It can also be useful to reach out to previous applicants or members of the board to get an idea of what these organizations are looking for. Remember that much of the filmmaking world is networking, so it’s important to factor that into your film grant application process.

Once you get your broader application organization down, you’ll need to prepare your application package.

Application usually includes:

  1. Artist statement
  2. Film pitch & treatment
  3. Production budget
  4. Letter of recommendation
  5. Mood board & proof of concept

Artist statement

Artist statements are like the grant application cover letter. They are both an introduction to you and your project as well as a way to craft a persuasive narrative. In your statement, introduce you and your background and then outline your project, the inspiration behind it, and how you plan to accomplish your project. Artist statements are usually 1-2 pages. 

Film pitch & treatment

Film treatments are an integral part of selling your film and serve as a persuasive summary used to market your film. In 1-2 pages, your pitch should outline your film plot, story beats, and key sequences while also communicating the film’s tone. 

Luckily with your film treatment, it can be used across all of your different film grant applications. 

Production budget

Production budgets will be key to succeeding with these film grant opportunities. These organizations want to support filmmakers, but they also want to ensure that the funding is going to responsible use. 

With your budgeting sheet, you should include above-the-line costs, production costs, and post-production costs. Remember that the more outlined your budget is, the more likely these committees will trust your project planning and want to fund you.

Letter of recommendation

Letters of recommendation are becoming a key part of most applications. With your letter of recommendation, it should come from an established figure within film, specifically your field. The more connected they are, the more credibility you’ll have to your project. For your recommendation letters, factor in plenty of time for your recommenders so that you don’t have to rush them at a moment’s notice.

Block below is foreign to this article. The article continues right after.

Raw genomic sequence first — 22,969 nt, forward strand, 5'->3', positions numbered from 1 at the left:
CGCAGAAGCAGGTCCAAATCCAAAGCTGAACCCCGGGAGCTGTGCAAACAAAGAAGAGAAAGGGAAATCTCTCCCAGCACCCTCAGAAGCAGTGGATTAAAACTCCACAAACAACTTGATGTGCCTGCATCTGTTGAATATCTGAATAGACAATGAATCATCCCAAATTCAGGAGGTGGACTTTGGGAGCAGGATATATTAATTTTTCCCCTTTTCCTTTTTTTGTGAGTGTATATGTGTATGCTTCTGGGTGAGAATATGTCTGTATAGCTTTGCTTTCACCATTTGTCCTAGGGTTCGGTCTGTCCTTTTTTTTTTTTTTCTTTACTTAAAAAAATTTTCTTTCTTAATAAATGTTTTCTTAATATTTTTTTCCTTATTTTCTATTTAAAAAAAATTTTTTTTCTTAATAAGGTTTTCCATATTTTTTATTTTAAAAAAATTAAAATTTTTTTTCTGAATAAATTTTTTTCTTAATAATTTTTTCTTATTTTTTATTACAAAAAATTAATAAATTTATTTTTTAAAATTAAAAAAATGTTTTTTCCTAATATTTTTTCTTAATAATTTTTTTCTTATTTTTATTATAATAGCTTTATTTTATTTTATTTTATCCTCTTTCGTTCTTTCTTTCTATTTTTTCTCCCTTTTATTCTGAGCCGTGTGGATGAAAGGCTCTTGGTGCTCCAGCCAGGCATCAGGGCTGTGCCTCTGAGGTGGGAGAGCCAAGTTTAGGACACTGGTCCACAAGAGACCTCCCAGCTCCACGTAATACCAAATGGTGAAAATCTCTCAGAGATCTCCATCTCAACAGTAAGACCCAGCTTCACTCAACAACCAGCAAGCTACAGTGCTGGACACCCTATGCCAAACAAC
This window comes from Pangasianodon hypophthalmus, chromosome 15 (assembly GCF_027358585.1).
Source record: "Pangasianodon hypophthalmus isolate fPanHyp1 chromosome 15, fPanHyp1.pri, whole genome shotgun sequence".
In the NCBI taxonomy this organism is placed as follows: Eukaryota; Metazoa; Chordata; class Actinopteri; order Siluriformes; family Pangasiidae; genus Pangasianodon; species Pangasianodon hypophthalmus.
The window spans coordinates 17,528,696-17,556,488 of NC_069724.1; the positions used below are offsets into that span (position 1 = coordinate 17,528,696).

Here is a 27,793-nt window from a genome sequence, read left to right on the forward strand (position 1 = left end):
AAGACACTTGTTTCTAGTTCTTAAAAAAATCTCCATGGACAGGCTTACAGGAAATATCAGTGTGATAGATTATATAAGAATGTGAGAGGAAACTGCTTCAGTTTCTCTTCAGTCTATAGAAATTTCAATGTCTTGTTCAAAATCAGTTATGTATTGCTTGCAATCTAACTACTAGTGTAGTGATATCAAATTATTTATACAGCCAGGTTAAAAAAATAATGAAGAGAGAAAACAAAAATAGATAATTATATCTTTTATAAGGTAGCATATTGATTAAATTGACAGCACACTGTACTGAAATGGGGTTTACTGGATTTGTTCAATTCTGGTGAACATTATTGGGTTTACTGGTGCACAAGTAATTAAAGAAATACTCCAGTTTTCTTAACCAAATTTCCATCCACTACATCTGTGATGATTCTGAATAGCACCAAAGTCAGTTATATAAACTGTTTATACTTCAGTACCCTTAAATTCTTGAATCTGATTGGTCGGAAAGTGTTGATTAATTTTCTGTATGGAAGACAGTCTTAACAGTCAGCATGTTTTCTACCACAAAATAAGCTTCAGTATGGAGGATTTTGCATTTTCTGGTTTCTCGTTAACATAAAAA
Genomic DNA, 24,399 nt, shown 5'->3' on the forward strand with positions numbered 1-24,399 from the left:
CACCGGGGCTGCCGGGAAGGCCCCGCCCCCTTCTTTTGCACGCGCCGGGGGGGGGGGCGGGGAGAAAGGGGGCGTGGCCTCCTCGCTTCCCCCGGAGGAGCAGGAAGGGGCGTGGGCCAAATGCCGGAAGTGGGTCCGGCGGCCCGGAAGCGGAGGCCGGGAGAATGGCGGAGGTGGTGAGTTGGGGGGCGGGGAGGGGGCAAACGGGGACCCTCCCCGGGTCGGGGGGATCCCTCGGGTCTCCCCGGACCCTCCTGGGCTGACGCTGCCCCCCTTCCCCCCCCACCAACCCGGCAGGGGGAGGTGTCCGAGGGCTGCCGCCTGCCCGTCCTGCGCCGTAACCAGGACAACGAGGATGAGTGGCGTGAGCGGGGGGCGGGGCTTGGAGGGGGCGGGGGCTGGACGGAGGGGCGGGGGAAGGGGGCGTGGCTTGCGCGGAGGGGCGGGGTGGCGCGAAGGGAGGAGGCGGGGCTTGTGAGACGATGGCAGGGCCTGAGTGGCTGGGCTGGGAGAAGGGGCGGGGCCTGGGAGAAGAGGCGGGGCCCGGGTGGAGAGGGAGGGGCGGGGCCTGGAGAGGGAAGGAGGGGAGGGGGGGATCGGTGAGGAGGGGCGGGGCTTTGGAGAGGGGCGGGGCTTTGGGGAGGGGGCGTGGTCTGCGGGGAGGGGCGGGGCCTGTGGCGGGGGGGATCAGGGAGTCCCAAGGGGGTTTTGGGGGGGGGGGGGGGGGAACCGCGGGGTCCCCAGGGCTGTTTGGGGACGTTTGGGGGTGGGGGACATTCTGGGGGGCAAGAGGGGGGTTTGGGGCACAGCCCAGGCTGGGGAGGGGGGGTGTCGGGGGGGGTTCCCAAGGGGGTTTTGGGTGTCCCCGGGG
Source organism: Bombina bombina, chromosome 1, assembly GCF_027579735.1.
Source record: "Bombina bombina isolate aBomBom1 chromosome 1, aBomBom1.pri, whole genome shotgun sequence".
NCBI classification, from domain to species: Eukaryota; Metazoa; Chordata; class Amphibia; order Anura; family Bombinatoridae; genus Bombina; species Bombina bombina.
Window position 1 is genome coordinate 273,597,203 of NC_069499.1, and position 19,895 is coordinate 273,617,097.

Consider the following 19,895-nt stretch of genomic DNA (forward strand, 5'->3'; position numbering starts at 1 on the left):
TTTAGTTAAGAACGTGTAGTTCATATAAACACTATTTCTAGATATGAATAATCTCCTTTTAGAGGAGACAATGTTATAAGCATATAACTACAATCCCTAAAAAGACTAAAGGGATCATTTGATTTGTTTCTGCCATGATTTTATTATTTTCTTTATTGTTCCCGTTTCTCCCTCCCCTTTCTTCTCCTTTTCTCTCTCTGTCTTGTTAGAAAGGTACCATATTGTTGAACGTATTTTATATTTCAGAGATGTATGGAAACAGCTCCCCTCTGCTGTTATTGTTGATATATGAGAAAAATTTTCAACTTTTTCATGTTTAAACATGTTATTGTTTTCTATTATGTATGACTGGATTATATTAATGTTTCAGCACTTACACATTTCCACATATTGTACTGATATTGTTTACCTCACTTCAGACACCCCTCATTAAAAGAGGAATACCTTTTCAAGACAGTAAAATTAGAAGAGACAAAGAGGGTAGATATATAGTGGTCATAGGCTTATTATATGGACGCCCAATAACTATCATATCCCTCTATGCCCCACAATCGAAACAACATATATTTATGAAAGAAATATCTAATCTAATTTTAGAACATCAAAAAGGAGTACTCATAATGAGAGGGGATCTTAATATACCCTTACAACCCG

Mood boards & proof of concept

In addition to these elements, many applicants include a mood board and even a proof of concept. 

Mood boards are usually short slide shows of different inspiration images. They don’t need to be complex and often include images from other films, but they help communicate the tone of the piece and give the committee a better view of your film. 

A proof of concept takes this a step further— this involves putting together a short clip capturing the mood of the film. Proof of concepts can also be known as a sizzle reel. 

Proof of concepts can sometimes be more complex and actually include a scene that you and your team has shot so as to show what the film might look like. Sometimes, they are as simple as a film version of the mood board, where an editor puts together scenes and a soundtrack that might be inspiring. 

For example, Taika Waititi’s proof of concept for Thor: Ragnarok. For his sizzle reel, he took together clips from films he wanted to emulate over Led Zeppelin’s "Immigrant Song" (which ended up being a key part of the movie). 

And of course, every film grant will be different. You’ll want to make sure that every application caters to that funder’s ask. But luckily, you should be able to rework most of your apps. 

Look at your applications closely, adhere to deadlines, and make every section as clear and professional as possible.

Wrapping up

Film grants are a key way to keep the world of independent filmmaking alive. Here at Wrapbook, our team comes from the world of production, so we know the challenges that come along with film funding and want to make sure those projects come to fruition. 

For more on film grants, check out 12 Tips for Writing a Killer Film Grant Proposal.

Last Updated 
February 8, 2022


At Wrapbook, we pride ourselves on providing outstanding free resources to producers and their crews, but this post is for informational purposes only as of the date above. The content on our website is not intended to provide and should not be relied on for legal, accounting, or tax advice.  You should consult with your own legal, accounting, or tax advisors to determine how this general information may apply to your specific circumstances.

About the author
Kathryn McCawley

Kathryn is a Los Angeles-based artist-designer passionate about everything entertainment. As both an illustrator and writer, she is interested in how the two worlds meet through animation. You can frequently find her either at your local plant shop or zipping around on roller skates.